2005 year Silver dollar commemorating John Marshall's life and work

The 2005 John Marshall Commemorative Silver Dollar was the first of two US Mint commemorative silver strikes that year. The Mint produced this strike on April 25, 2005, to commemorate the 250th birthday of the fourth Chief Justice of the United States Supreme Court.

"John Marshall’s service to the United States—not only as a Chief Justice, but also as a soldier in the Revolutionary War, as a Member of Congress, and as Secretary of State truly makes him one of the most important figures in our Nations history."

The silver dollars were produced in proof and uncirculated form, and the initial maximum mintage was 400,000. The dollars were minted to both conditions. A total of just 263,849 coins were used in the final mintage.

Sculptor and engraver John Mercanti of the United States Mint drew the picture of the former Chief Justice of the United States that is featured on the obverse of each John Marshall Commemorative Silver Dollar commemorating his tenure as Chief Justice.

Included in the 2005 US Mint American Legacy Collection and the Marine Corps Coin & Stamp Set, a grand total of 600,000 coins were approved across all product possibilities.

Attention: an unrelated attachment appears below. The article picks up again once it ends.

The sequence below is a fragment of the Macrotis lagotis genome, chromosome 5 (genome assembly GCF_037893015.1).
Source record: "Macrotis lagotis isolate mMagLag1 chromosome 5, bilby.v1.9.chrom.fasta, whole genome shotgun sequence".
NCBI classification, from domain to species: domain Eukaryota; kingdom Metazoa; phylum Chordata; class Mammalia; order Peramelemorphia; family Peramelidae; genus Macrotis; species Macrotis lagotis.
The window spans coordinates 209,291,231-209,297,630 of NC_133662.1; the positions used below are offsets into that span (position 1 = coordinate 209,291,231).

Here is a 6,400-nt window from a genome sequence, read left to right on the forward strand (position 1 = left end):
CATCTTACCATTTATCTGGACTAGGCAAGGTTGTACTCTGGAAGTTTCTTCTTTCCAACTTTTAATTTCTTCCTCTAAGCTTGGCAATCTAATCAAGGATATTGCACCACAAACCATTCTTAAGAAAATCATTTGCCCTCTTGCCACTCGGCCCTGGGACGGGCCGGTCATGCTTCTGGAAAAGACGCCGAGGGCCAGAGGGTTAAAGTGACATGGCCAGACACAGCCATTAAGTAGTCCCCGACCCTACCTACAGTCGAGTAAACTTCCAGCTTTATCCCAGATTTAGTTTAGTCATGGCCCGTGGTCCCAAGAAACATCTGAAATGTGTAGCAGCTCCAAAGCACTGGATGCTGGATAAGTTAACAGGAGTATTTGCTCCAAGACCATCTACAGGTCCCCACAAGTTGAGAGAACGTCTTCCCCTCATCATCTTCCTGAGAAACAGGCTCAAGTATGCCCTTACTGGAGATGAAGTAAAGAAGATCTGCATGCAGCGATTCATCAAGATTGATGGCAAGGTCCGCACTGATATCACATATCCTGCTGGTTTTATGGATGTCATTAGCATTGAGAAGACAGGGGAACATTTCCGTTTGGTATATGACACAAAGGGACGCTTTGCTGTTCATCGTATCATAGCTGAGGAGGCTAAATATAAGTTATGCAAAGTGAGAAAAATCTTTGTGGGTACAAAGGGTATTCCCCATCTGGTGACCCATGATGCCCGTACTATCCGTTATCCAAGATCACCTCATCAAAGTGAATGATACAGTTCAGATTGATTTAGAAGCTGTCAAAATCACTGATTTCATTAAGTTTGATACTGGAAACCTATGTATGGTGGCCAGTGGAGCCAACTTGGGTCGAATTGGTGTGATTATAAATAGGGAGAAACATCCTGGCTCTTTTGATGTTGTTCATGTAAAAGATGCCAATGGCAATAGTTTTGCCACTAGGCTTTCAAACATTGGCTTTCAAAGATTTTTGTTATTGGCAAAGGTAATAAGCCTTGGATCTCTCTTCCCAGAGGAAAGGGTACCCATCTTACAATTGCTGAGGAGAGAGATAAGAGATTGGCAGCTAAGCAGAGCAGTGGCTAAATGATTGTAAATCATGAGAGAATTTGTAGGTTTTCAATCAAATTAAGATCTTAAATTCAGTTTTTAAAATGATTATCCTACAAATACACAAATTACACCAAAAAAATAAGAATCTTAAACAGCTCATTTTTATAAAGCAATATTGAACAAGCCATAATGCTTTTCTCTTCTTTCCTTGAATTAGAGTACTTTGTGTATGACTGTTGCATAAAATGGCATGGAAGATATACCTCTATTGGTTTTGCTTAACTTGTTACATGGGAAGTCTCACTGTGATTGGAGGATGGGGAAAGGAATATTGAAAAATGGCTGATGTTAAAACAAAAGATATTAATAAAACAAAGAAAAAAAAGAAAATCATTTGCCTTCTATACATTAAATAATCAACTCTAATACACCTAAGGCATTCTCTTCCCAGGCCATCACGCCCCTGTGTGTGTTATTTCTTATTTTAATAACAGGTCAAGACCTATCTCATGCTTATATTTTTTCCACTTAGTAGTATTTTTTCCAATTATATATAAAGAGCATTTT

On the front of every coin you'll find a reproduction of a famous image taken by Joe Rosenthal, an Associated Press photographer, showing American Marines hoisting the flag on Iwo Jima.

A sculptor and engraver at the United States Mint named Norman E. Nemeth was responsible for its creation. It has the words "LIBERTY," "IN GOD WE TRUST," "MARINES," and the years 1775 and 2005.

The 2005 Marine Corps 230th Anniversary Silver Dollar's reverse has the Marine Corps' official insignia, the Eagle, Globe, and Anchor. USA, E PLURIBUS UNUM, SEMPER FIDELIS, and ONE DOLLAR surround the symbol. Charles L. Vickers created the reverse for the US Mint.

Keep an eye out for more updates!